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  1. Rage (emotion) - Wikipedia

    3 days ago · Etymology. Old French raige, rage (French: rage), from Medieval Latin rabia, from Latin rabies ("anger fury") akin to Sanskrit rabhas (violence). The Vulgar Latin spelling of the word possesses many cognates when translated into many of the modern Romance languages, such as Spanish, Galician, Catalan, Portuguese, and modern Italian: rabia, rabia, ràbia, raiva, and rabbia respectively.

  2. Malaria - Wikipedia

    The classic symptom of malaria is paroxysm—a cyclical occurrence of sudden coldness followed by shivering and then fever and sweating, occurring every two days (tertian fever) in P. vivax and P. ovale infections, and every three days (quartan fever) for P. malariae.

  3. Childbirth - Wikipedia

    Childbirth, also known as labour or delivery, is the ending of pregnancy where one or more babies leaves the uterus by passing through the vagina or by Caesarean section. In 2015, there were about 135 million births globally.

  4. Fever - Wikipedia

    Fever, also referred to as pyrexia, is defined as having a temperature above the normal range due to an increase in the body's temperature set point. There is not a single agreed-upon upper limit for normal temperature with sources using values between 37.2 and 38.3 °C (99.0 and 100.9 °F) in humans.

  5. Robert Schumann - Wikipedia,_Robert

    Schumann was born in Zwickau, in the Kingdom of Saxony (today Central Germany), the fifth and last child of Johanna Christiane (née Schnabel) and August Schumann. Schumann began to compose before the age of seven, but his boyhood was spent in the cultivation of literature as much as music—undoubtedly influenced by his father, a bookseller, publisher, and novelist.

  6. cold - Wiktionary

    Jan 11, 2021 · A cold wind whistled through the trees. (of the weather) Causing the air to be cold. The forecast is that it will be very cold today. (of a person or animal) Feeling the sensation of coldness, especially to the point of discomfort.

  7. hypothalamus - Wiktionary
    • English
    • Czech
    • French


    hypo- +‎ thalamus


    hypothalamus (plural hypothalami or hypothalamuses) 1. (anatomy) A region of the forebrain located below the thalamus, forming the basal portion of the diencephalon, and functioning to regulate body temperature, some metabolic processes and governing the autonomic nervous system.

    Alternative forms

    1. hypotalamus m


    hypothalamus m 1. (anatomy) hypothalamus


    1. (mute h) IPA(key): /i.pɔ


    hypothalamus m (plural hypothalamus) 1. (anatomy) hypothalamus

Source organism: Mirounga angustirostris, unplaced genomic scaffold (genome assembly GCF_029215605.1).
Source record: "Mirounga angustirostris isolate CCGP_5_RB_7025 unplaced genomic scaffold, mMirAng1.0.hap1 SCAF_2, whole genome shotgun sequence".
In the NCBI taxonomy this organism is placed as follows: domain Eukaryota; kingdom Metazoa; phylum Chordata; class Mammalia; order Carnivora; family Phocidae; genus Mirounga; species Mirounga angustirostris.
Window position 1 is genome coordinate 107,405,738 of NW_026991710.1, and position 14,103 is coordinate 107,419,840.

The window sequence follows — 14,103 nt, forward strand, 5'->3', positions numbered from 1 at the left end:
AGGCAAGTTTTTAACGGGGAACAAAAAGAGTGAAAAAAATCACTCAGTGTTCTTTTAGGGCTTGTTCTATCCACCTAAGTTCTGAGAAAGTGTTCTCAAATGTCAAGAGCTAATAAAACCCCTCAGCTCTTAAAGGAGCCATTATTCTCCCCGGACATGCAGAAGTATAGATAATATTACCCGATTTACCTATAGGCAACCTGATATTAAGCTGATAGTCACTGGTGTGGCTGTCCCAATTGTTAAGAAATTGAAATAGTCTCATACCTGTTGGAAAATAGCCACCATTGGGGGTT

Further reading

    1. “hypothalamus” in Trésor de la langue française informatisé (The Digitized Treasury of the French Language).

  8. Avalanche — Wikipédia

    5 days ago · Une avalanche de neige est d'abord un phénomène physique : une masse de neige qui se détache puis dévale un versant de montagne sous l'effet de la pesanteur, ou, formulé autrement, le mouvement rapide sur une grande pente d'un volume de neige, à la suite d'une rupture d'équilibre dans le manteau neigeux initial.

  9. high - Wiktionary
    • Pronunciation
    • Etymology 1
    • Etymology 2
    enPR: hī, IPA(key): /haɪ/, [haɪ̯]
    (US) IPA(key): /haɪ/, [haɪ̯]
    Rhymes: -aɪ
    Homophones: hi, Hi, hie

    From Middle English high, heigh, heih, from Old English hēah (“high, tall, lofty, high-class, exalted, sublime, illustrious, important, proud, haughty, deep, right”), from Proto-West Germanic *hauh (“high”), from Proto-Germanic *hauhaz (“high”), from Proto-Indo-European *kewk- (“to bend, curve, arch, vault”), a suffixed form of *kew-. Cognate with Scots heich (“high”), Saterland Frisian hooch (“high”), West Frisian heech (“high”), Dutch hoog (“high”), Low German hoog (“high”), German hoch (“high”), Swedish hög (“high”), Norwegian høg (“high”), Icelandic hár (“high”), Lithuanian kaukas (“bump, boil, sore”), Russian ку́ча (kúča, “pile, heap, stack, lump”).

    From Middle English hiȝe, huȝe, huiȝe, huie, hige, from Old English hyġe (“thought, mind, heart, disposition, intention, courage, pride”), from Proto-West Germanic *hugi, from Proto-Germanic *hugiz (“mind, sense”), of unknown origin. Cognate with North Frisian huwggje (“mind, sense”), Middle Low German höge, hoge (“thought, meaning, mood, happiness”), Middle High German hüge, huge, hoge (“mind, spirit, memory”), Danish hu (“mind”), Swedish håg (“mind, inclination”), Icelandic hugur (“mind”). Related to Hugh.

  10. 2 days ago · - Horse Racing Nation - Online Racing - The original large scale horse racing simulation game and management game

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